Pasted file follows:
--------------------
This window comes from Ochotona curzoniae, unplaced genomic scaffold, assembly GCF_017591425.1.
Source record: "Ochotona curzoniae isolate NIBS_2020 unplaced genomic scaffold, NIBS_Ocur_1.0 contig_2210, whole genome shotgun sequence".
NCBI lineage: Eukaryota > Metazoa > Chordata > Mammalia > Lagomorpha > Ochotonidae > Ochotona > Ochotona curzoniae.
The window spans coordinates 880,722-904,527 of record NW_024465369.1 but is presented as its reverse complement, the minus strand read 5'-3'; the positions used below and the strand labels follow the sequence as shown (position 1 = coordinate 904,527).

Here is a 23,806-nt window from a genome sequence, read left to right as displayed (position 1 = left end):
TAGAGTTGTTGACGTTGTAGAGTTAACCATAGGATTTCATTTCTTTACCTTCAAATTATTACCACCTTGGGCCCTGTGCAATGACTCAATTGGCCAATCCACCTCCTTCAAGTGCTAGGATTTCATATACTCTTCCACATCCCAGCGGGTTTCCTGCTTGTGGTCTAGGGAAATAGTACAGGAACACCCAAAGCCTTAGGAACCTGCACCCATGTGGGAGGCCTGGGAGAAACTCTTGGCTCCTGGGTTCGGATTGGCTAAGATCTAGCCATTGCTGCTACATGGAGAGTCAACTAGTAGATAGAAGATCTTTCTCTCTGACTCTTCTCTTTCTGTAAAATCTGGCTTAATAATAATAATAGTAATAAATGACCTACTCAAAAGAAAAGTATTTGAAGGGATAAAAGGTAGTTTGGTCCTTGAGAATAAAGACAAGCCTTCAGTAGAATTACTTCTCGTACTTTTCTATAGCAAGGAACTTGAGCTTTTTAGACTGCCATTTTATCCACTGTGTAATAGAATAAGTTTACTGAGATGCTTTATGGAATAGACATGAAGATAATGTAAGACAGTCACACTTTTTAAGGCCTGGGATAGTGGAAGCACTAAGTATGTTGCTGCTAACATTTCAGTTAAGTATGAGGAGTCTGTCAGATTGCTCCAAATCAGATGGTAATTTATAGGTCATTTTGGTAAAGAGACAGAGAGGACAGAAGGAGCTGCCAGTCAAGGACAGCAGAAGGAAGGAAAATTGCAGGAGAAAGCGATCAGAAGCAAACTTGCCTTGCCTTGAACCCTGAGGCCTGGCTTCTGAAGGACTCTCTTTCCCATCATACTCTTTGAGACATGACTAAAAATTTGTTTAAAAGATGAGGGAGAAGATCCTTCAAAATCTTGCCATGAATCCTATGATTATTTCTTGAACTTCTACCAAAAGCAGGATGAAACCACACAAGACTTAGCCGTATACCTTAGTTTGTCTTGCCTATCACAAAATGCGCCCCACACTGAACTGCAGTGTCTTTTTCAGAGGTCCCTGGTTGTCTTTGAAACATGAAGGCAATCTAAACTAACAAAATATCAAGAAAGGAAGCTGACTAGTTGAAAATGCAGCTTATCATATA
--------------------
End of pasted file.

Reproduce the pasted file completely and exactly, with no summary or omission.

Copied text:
This window comes from Ochotona curzoniae, unplaced genomic scaffold, assembly GCF_017591425.1.
Source record: "Ochotona curzoniae isolate NIBS_2020 unplaced genomic scaffold, NIBS_Ocur_1.0 contig_2210, whole genome shotgun sequence".
NCBI lineage: Eukaryota > Metazoa > Chordata > Mammalia > Lagomorpha > Ochotonidae > Ochotona > Ochotona curzoniae.
The window spans coordinates 880,722-904,527 of record NW_024465369.1 but is presented as its reverse complement, the minus strand read 5'-3'; the positions used below and the strand labels follow the sequence as shown (position 1 = coordinate 904,527).

Here is a 23,806-nt window from a genome sequence, read left to right as displayed (position 1 = left end):
TAGAGTTGTTGACGTTGTAGAGTTAACCATAGGATTTCATTTCTTTACCTTCAAATTATTACCACCTTGGGCCCTGTGCAATGACTCAATTGGCCAATCCACCTCCTTCAAGTGCTAGGATTTCATATACTCTTCCACATCCCAGCGGGTTTCCTGCTTGTGGTCTAGGGAAATAGTACAGGAACACCCAAAGCCTTAGGAACCTGCACCCATGTGGGAGGCCTGGGAGAAACTCTTGGCTCCTGGGTTCGGATTGGCTAAGATCTAGCCATTGCTGCTACATGGAGAGTCAACTAGTAGATAGAAGATCTTTCTCTCTGACTCTTCTCTTTCTGTAAAATCTGGCTTAATAATAATAATAGTAATAAATGACCTACTCAAAAGAAAAGTATTTGAAGGGATAAAAGGTAGTTTGGTCCTTGAGAATAAAGACAAGCCTTCAGTAGAATTACTTCTCGTACTTTTCTATAGCAAGGAACTTGAGCTTTTTAGACTGCCATTTTATCCACTGTGTAATAGAATAAGTTTACTGAGATGCTTTATGGAATAGACATGAAGATAATGTAAGACAGTCACACTTTTTAAGGCCTGGGATAGTGGAAGCACTAAGTATGTTGCTGCTAACATTTCAGTTAAGTATGAGGAGTCTGTCAGATTGCTCCAAATCAGATGGTAATTTATAGGTCATTTTGGTAAAGAGACAGAGAGGACAGAAGGAGCTGCCAGTCAAGGACAGCAGAAGGAAGGAAAATTGCAGGAGAAAGCGATCAGAAGCAAACTTGCCTTGCCTTGAACCCTGAGGCCTGGCTTCTGAAGGACTCTCTTTCCCATCATACTCTTTGAGACATGACTAAAAATTTGTTTAAAAGATGAGGGAGAAGATCCTTCAAAATCTTGCCATGAATCCTATGATTATTTCTTGAACTTCTACCAAAAGCAGGATGAAACCACACAAGACTTAGCCGTATACCTTAGTTTGTCTTGCCTATCACAAAATGCGCCCCACACTGAACTGCAGTGTCTTTTTCAGAGGTCCCTGGTTGTCTTTGAAACATGAAGGCAATCTAAACTAACAAAATATCAAGAAAGGAAGCTGACTAGTTGAAAATGCAGCTTATCATATA